a departure from tradition means a fresh start for tri-c jazzfest

Terri Pontremoli has a vision for the Tri-C JazzFest's first foray into summer. The event director imagines thousands of Clevelanders gathered in the newly chandeliered U.S. Bank Plaza (formerly Star Plaza), enjoying the early evening sunshine and a host of free outdoor music events. Close by, Playhouse Square's multiple indoor venues are packed with genre enthusiasts whose finger-snapping exuberance has helped make JazzFest the must-attend extravaganza that it has been for the last 34 years.
Whether this vision comes to life or not will be determined when the festival's 35th installment hits its first note later this week, marking an official shift from an annual 10-day event in April to a single summer weekend, June 26-28.
The new schedule is an experiment for the annual affair by Cuyahoga Community College, one made necessary due to practical reasons and a desire to help transform downtown into a warm weather music destination.
"We think Cleveland is ready for it," says Pontremoli.
Feeling hot, hot, hot
The previous format had always been spread out over two weekends in the cruel weather month of April, making the scheduling of outdoor concerts a risky proposition at best, Pontremoli notes. Putting together the programming was made doubly difficult by having to work around the holidays of Easter and Passover.
"We were constantly switching dates every year because of the holidays," she says. "It was like trying to assemble a jigsaw puzzle."
Moving to a single weekend in summer clears up not only the weather snarls, but also allows promoters to market the festival as a compact, centralized happening in the heart of a growing theater and residential district.
"We felt like we were wearing out our local audience and not attracting an outside audience," Pontremoli says of recent JazzFests. "Now it will be easier for people who just want to get in their cars and go somewhere for the weekend."
The shift to a quiet time in theater season also means not having to battle for venue space at Playhouse Square, the longtime home of the concert series. Multiple auditoriums within the district will host multiple shows on the same day, starting with the Sean Jones Quartet and the Cleveland Jazz Orchestra at the Ohio Theatre on June 26 at 7 p.m. Nine different shows are slated for the Hanna, Ohio and Palace theaters on Saturday alone.
"For jazz fans who want to immerse themselves, it's going to be heaven," says Pontremoli.
JazzFest's fresh set-up is modeled after similar undertakings in Montreal and all across Europe. Montreal, for example, supports three outdoor stages within walking distance of clubs and theaters hosting ticketed shows. Cleveland's version of this format includes free concerts on U.S. Bank Plaza featuring local bands and an all-festival pass for those wanting to take in as many indoor shows as possible.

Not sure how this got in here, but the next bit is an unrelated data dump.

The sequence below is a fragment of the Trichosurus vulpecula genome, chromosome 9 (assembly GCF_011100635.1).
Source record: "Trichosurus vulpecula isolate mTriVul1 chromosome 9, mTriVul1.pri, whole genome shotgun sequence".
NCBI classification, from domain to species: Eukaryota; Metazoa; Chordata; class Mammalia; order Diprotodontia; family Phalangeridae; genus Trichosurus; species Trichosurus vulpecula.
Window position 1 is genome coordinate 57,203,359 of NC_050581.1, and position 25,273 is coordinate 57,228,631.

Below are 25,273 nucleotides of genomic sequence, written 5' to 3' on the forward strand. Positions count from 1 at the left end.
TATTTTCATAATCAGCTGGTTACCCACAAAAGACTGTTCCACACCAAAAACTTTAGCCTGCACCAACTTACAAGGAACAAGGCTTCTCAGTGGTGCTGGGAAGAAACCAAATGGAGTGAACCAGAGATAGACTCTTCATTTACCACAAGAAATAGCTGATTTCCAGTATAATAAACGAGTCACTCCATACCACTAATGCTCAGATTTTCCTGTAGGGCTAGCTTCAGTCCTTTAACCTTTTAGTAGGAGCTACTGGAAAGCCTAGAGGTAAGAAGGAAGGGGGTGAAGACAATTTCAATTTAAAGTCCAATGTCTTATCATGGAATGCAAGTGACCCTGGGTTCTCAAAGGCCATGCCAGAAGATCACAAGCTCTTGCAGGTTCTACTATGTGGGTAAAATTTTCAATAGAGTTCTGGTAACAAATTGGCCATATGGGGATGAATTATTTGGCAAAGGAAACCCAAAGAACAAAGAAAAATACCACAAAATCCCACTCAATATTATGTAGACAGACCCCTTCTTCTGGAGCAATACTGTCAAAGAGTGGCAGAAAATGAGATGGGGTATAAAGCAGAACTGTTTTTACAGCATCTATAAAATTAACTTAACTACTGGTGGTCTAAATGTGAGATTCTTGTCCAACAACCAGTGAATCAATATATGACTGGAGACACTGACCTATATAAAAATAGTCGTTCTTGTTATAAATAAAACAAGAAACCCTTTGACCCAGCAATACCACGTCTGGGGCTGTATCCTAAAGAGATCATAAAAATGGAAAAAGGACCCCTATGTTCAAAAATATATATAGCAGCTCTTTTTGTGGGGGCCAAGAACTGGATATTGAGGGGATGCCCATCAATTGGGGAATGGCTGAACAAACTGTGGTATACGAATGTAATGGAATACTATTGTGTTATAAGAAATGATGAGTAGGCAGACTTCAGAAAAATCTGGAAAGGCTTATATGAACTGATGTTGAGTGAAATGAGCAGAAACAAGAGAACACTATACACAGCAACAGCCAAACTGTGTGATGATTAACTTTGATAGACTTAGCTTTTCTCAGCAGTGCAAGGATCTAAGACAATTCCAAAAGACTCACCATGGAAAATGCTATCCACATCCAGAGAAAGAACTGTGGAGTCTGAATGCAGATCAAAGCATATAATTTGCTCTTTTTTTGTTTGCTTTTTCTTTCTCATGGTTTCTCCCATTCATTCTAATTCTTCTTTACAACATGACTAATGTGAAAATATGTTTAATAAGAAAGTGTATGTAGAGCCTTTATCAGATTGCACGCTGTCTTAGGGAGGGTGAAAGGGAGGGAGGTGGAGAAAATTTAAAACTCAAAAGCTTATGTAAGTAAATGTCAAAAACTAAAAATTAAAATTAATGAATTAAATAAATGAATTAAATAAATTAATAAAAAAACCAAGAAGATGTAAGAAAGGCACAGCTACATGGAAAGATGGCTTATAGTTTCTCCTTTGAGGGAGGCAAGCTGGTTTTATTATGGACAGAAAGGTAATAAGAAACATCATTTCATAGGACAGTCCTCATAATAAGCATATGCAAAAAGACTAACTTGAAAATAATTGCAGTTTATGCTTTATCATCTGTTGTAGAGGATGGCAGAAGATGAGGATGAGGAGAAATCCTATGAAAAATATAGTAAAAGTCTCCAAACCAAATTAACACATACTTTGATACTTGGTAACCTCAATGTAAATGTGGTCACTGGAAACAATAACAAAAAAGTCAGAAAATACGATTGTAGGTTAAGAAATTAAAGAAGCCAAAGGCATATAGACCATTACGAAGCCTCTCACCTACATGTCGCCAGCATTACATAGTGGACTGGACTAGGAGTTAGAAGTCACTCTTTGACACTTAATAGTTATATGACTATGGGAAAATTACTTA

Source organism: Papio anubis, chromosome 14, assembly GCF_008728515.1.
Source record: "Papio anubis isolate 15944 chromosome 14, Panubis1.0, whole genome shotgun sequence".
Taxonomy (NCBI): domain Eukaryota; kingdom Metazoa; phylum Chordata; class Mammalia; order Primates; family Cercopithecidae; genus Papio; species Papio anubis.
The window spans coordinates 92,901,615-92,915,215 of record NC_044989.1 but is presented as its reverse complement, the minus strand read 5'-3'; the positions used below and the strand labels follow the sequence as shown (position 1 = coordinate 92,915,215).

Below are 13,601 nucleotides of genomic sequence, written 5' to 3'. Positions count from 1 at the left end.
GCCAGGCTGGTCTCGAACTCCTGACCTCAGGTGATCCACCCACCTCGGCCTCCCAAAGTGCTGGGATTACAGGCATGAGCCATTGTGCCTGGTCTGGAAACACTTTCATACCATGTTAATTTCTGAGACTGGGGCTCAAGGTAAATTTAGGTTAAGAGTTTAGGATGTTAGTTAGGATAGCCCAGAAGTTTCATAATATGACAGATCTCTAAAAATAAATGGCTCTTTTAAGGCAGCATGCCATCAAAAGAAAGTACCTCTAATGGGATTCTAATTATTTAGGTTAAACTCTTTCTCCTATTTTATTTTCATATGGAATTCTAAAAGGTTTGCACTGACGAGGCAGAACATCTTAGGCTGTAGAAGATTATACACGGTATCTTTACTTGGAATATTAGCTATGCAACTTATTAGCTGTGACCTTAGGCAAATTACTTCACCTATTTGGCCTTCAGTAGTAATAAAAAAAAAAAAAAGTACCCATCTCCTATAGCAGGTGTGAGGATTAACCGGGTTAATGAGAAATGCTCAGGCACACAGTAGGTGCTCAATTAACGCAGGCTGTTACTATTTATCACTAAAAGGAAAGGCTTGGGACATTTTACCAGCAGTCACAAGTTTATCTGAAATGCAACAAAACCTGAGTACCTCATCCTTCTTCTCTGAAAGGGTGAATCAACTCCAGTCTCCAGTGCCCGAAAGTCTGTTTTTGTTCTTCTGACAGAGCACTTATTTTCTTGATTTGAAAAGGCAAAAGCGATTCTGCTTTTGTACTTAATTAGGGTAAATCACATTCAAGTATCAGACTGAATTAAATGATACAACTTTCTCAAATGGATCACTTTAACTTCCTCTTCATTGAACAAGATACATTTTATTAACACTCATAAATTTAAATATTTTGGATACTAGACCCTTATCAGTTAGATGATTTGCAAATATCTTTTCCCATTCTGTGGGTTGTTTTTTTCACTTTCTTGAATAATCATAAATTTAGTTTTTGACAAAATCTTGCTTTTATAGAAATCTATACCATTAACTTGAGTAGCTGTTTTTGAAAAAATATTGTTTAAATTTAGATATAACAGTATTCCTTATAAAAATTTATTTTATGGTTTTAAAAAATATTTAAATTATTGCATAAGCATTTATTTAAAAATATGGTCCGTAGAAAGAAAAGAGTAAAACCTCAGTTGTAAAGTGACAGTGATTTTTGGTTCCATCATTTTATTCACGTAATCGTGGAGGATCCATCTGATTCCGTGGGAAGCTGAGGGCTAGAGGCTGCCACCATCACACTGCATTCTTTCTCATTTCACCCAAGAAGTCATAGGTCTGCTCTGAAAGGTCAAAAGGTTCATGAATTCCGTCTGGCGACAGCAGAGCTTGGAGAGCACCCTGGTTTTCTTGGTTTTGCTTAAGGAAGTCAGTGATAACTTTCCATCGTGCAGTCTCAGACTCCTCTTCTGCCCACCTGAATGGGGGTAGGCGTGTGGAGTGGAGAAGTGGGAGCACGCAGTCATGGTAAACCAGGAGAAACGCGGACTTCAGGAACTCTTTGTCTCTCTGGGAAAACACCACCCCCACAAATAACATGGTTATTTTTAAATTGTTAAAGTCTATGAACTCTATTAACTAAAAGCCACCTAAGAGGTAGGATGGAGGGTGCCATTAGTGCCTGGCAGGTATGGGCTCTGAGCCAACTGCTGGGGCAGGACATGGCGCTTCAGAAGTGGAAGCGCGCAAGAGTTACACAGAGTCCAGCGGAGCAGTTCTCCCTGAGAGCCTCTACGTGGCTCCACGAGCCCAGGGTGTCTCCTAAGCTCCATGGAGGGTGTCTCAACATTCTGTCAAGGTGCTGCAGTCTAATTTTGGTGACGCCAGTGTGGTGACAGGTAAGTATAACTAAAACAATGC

The outdoor programming, sponsored by The Cleveland Foundation, will feature a variety of acts designed to keep the party going until midnight. "We could not have done that in April," says Pontremoli.
Come on over
Tri-C announced the refurbished festival schedule last November with the intention of drawing jazz aficionados from the region and beyond. Fans of the genre are known for following their favorite musicians, says Pontremoli, and organizers have been reaching out via social media as well as radio and billboard advertising.
For Pontremoli, a former classical violinist who has been spearheading large-scale jazz concerts in Cleveland and Detroit since the early 1990s, it's about creating a vibrant atmosphere that coincides with JazzFest's milestone anniversary and downtown's ongoing revitalization. She hopes the pull is strong enough to attract people not just from Northeast Ohio, but also Toledo, Detroit and Pittsburgh.    
"That community impact is really important," Pontremoli says. "You want that critical mass of visitors going to bars, enjoying restaurants and visiting the casino."
Meanwhile, veteran JazzFest attendees have been mostly supportive of the calendar shift, although some have expressed concerns that the compressed schedule will make for some tight time frames between shows. Pontremoli cannot make any promises that all will go smoothly, but she's excited to see Tri-C's "experiment" in action.
"It's the right thing to do," she says. "When we're finished we'll have some clarity moving forward."
Jazz as a genre has always been revered for its ability to reinvent itself, Pontremoli says. A newfound flexibility will better serve both the signature concert series and its audience as they embark together on this new adventure.
"The festival can tie together all the good things happening in Cleveland," says Pontremoli. "We're always going to be thinking about how we can make things better." 

Read more articles by Douglas J. Guth.

Douglas J. Guth is a Cleveland Heights-based freelance writer and journalist. In addition to Fresh Water, his work has been published by Midwest Energy News, Kaleidoscope Magazine and Think, the alumni publication of Case Western Reserve University. A die-hard Cleveland sports fan, he also writes for the cynically named (yet humorously written) blog Cleveland Sports Torture.